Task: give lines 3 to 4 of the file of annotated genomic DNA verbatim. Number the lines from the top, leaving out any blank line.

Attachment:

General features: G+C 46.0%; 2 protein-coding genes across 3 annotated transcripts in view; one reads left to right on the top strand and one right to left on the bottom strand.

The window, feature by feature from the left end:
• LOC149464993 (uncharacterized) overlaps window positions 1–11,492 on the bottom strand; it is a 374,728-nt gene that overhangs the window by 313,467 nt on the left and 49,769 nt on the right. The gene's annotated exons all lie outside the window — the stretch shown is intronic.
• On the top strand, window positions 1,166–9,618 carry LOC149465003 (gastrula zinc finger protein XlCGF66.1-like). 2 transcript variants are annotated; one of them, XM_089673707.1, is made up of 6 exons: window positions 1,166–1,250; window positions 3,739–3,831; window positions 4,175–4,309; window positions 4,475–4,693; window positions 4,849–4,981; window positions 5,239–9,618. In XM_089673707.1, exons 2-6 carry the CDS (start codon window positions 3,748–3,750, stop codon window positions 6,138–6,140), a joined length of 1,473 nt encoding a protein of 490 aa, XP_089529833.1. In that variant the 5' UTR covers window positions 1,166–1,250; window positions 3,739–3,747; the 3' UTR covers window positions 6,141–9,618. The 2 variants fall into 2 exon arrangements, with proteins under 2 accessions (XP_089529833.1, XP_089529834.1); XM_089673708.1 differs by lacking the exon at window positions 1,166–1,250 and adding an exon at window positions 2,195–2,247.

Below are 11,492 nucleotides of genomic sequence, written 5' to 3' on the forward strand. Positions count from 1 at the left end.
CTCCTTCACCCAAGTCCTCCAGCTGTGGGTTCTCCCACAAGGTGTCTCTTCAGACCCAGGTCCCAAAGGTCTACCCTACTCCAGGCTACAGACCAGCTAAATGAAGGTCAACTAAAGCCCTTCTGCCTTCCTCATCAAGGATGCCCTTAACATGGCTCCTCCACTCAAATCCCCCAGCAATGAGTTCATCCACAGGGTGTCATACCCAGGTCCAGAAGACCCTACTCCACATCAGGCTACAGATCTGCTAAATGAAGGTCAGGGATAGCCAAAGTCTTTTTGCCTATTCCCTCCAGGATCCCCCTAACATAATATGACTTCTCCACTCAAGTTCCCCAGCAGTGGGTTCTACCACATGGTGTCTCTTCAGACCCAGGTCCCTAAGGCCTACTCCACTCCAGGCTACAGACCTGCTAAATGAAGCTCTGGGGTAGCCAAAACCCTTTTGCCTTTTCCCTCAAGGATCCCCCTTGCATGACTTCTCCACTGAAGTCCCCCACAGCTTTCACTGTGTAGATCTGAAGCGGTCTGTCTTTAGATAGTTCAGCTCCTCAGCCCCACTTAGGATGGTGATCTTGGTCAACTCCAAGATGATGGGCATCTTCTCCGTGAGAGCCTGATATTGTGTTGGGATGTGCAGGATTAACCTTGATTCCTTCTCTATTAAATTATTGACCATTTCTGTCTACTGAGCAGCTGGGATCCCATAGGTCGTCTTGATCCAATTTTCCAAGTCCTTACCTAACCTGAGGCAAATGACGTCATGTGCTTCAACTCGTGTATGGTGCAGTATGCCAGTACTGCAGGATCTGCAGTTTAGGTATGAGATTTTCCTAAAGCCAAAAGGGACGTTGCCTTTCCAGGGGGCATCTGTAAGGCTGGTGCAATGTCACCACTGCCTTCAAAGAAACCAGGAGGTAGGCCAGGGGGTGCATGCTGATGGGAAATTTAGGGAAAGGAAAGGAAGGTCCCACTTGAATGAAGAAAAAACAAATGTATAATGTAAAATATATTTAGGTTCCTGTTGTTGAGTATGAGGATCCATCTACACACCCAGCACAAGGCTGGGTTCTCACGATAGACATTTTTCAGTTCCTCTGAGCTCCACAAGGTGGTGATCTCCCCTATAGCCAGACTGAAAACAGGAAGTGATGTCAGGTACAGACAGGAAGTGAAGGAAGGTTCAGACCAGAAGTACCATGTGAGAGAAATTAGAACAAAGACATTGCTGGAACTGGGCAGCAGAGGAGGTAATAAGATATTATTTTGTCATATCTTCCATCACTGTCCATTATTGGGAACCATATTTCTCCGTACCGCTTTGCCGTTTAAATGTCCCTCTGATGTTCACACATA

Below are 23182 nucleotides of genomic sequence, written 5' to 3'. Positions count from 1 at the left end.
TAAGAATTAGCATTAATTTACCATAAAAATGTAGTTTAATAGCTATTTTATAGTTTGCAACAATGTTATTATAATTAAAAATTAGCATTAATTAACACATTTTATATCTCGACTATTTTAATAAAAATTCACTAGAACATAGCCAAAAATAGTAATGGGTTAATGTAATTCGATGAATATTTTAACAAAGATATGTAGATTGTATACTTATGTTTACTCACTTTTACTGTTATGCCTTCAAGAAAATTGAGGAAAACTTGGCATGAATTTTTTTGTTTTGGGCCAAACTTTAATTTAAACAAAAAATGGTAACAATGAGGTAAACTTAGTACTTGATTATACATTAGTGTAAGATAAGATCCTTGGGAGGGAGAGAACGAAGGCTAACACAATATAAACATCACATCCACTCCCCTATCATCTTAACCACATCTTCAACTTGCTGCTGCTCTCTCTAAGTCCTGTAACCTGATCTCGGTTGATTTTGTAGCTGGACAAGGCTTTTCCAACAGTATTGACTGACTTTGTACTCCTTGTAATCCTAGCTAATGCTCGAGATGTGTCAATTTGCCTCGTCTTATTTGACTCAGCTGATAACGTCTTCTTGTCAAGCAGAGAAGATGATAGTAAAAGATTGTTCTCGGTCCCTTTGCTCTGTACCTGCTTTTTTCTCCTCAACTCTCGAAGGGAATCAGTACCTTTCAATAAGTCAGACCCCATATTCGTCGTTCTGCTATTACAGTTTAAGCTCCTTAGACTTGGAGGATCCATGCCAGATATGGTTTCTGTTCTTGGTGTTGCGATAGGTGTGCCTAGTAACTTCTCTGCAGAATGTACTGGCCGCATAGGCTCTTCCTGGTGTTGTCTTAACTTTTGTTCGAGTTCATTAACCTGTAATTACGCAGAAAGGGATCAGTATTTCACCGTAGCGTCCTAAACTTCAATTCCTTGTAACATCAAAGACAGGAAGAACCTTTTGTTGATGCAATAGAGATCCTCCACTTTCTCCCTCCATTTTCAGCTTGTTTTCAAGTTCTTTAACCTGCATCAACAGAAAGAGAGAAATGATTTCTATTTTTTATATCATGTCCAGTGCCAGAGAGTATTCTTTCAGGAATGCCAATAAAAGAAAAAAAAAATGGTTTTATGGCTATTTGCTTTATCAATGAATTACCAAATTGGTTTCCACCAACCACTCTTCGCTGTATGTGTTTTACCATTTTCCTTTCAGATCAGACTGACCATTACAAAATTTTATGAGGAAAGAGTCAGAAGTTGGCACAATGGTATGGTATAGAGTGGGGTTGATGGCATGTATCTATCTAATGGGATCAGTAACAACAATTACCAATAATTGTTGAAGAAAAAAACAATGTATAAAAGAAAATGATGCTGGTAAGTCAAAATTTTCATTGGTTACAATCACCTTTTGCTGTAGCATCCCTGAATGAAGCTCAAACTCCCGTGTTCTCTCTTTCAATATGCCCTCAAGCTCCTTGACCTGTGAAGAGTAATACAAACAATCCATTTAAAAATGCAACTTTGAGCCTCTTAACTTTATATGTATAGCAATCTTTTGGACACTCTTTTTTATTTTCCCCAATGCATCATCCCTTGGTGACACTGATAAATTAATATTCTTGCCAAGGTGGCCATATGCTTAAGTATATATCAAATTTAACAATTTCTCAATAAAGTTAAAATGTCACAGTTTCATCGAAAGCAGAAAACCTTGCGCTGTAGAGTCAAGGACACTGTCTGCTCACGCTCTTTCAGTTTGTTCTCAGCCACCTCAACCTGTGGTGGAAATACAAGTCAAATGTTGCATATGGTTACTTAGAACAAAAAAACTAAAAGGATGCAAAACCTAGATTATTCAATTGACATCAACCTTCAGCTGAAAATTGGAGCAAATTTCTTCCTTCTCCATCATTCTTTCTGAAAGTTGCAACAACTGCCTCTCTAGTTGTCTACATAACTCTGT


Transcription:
• LOC149464993 (uncharacterized) overlaps window positions 1–11,492 on the bottom strand; it is a 374,728-nt gene that overhangs the window by 313,467 nt on the left and 49,769 nt on the right. The gene's annotated exons all lie outside the window — the stretch shown is intronic.
• On the top strand, window positions 1,166–9,618 carry LOC149465003 (gastrula zinc finger protein XlCGF66.1-like). 2 transcript variants are annotated; one of them, XM_089673707.1, is made up of 6 exons: window positions 1,166–1,250; window positions 3,739–3,831; window positions 4,175–4,309; window positions 4,475–4,693; window positions 4,849–4,981; window positions 5,239–9,618. In XM_089673707.1, exons 2-6 carry the CDS (start codon window positions 3,748–3,750, stop codon window positions 6,138–6,140), a joined length of 1,473 nt encoding a protein of 490 aa, XP_089529833.1. In that variant the 5' UTR covers window positions 1,166–1,250; window positions 3,739–3,747; the 3' UTR covers window positions 6,141–9,618. The 2 variants fall into 2 exon arrangements, with proteins under 2 accessions (XP_089529833.1, XP_089529834.1); XM_089673708.1 differs by lacking the exon at window positions 1,166–1,250 and adding an exon at window positions 2,195–2,247.